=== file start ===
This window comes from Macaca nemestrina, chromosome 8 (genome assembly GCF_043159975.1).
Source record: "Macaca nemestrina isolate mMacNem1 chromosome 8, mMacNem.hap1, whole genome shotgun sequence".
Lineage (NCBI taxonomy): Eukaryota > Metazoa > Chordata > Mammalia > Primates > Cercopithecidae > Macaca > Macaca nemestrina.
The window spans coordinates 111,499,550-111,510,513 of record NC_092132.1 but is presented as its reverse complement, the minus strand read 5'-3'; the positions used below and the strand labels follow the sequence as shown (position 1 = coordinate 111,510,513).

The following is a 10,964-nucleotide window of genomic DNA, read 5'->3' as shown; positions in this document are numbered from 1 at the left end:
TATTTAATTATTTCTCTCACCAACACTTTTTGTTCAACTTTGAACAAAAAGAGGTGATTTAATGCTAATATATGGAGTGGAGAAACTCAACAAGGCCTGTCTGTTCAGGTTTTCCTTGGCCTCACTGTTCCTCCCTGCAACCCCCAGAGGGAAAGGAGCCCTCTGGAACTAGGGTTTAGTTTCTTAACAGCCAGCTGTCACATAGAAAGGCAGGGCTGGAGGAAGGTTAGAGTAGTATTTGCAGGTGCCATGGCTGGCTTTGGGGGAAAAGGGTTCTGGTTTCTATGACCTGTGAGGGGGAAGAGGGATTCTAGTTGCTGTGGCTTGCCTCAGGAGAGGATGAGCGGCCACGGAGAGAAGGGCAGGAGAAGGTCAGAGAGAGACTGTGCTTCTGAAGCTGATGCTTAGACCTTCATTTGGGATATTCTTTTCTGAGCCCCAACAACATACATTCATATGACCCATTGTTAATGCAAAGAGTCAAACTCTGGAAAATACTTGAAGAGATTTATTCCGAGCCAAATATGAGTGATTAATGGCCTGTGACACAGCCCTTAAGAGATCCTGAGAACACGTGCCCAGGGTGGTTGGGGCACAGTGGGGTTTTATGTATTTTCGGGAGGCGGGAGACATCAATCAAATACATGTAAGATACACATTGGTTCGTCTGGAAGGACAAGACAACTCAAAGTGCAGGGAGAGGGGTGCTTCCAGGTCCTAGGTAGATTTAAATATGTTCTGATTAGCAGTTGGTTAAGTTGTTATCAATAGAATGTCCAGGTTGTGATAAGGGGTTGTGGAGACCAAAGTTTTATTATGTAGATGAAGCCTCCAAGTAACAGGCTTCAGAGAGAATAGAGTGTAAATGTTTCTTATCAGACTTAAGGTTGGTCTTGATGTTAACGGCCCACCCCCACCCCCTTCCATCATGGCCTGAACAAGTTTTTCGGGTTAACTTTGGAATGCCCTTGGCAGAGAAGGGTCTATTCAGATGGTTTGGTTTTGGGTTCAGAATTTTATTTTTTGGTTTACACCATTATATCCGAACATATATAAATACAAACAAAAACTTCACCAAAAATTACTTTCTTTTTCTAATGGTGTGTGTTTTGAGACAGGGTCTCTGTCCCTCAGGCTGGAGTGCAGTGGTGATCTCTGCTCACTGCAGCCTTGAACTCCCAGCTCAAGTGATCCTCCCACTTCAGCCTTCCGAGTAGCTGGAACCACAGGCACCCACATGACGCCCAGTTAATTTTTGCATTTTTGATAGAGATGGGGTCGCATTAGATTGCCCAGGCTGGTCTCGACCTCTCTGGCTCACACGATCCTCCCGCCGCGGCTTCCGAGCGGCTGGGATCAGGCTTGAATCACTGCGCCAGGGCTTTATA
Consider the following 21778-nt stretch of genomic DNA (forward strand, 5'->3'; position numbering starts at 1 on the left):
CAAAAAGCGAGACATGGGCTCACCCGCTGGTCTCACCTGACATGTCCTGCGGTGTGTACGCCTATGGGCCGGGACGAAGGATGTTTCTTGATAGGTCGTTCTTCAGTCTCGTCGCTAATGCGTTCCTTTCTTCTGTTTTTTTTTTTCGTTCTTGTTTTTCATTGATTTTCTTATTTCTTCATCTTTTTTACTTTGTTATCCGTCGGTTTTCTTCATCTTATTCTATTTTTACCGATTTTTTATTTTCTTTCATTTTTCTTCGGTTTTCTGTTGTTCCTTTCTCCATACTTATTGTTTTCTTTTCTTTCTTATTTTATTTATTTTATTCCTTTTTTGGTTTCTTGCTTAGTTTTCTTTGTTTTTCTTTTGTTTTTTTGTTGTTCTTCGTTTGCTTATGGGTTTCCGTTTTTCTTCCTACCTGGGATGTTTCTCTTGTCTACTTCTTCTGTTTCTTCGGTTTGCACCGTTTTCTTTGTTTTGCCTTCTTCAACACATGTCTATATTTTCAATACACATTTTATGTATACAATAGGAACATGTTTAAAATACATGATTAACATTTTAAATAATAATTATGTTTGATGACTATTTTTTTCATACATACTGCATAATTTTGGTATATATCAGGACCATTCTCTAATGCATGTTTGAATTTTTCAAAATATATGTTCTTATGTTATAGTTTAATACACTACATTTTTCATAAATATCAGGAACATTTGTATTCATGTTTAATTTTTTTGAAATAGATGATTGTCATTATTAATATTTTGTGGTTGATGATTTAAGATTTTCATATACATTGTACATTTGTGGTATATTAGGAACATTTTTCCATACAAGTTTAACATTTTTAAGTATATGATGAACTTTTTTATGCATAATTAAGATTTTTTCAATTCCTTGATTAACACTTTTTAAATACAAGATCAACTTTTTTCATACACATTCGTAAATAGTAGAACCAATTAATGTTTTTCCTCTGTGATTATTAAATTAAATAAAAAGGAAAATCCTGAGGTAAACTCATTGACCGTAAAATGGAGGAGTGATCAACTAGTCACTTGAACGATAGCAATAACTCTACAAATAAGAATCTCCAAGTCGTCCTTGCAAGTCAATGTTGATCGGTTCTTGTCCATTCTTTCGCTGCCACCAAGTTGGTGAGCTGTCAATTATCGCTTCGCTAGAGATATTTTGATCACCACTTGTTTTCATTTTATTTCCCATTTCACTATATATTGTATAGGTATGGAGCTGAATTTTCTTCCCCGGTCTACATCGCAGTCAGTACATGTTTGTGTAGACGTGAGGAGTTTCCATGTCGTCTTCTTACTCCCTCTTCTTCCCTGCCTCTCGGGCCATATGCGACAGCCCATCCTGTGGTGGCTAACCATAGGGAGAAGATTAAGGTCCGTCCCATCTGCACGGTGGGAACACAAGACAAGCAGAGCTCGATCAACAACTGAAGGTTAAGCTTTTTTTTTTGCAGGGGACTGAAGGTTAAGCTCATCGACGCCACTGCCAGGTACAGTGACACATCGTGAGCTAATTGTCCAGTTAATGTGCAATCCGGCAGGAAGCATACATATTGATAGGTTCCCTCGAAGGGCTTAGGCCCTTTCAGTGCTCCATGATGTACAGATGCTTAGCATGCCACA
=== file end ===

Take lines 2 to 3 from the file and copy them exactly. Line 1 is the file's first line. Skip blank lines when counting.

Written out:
Source record: "Macaca nemestrina isolate mMacNem1 chromosome 8, mMacNem.hap1, whole genome shotgun sequence".
Lineage (NCBI taxonomy): Eukaryota > Metazoa > Chordata > Mammalia > Primates > Cercopithecidae > Macaca > Macaca nemestrina.